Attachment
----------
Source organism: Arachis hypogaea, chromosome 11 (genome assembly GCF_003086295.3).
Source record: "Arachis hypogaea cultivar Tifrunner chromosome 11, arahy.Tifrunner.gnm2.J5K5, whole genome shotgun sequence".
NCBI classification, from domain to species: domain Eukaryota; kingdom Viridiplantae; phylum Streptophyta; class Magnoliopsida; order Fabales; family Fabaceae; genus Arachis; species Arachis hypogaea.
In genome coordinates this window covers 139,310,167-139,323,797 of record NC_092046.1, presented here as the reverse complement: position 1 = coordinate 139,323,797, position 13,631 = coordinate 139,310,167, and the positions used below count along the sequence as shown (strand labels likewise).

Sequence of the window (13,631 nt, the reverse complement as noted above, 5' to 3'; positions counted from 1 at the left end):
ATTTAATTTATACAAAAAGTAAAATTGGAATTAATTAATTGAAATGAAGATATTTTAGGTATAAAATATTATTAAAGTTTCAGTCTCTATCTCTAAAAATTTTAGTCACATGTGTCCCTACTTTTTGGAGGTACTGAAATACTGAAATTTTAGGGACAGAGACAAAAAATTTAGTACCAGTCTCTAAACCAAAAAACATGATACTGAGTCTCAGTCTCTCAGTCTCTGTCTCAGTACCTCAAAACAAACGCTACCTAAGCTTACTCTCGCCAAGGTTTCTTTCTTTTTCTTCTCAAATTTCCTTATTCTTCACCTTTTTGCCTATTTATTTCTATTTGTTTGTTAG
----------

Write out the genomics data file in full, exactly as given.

Source organism: Arachis hypogaea, chromosome 11 (genome assembly GCF_003086295.3).
Source record: "Arachis hypogaea cultivar Tifrunner chromosome 11, arahy.Tifrunner.gnm2.J5K5, whole genome shotgun sequence".
NCBI classification, from domain to species: domain Eukaryota; kingdom Viridiplantae; phylum Streptophyta; class Magnoliopsida; order Fabales; family Fabaceae; genus Arachis; species Arachis hypogaea.
In genome coordinates this window covers 139,310,167-139,323,797 of record NC_092046.1, presented here as the reverse complement: position 1 = coordinate 139,323,797, position 13,631 = coordinate 139,310,167, and the positions used below count along the sequence as shown (strand labels likewise).

Sequence of the window (13,631 nt, the reverse complement as noted above, 5' to 3'; positions counted from 1 at the left end):
ATTTAATTTATACAAAAAGTAAAATTGGAATTAATTAATTGAAATGAAGATATTTTAGGTATAAAATATTATTAAAGTTTCAGTCTCTATCTCTAAAAATTTTAGTCACATGTGTCCCTACTTTTTGGAGGTACTGAAATACTGAAATTTTAGGGACAGAGACAAAAAATTTAGTACCAGTCTCTAAACCAAAAAACATGATACTGAGTCTCAGTCTCTCAGTCTCTGTCTCAGTACCTCAAAACAAACGCTACCTAAGCTTACTCTCGCCAAGGTTTCTTTCTTTTTCTTCTCAAATTTCCTTATTCTTCACCTTTTTGCCTATTTATTTCTATTTGTTTGTTAG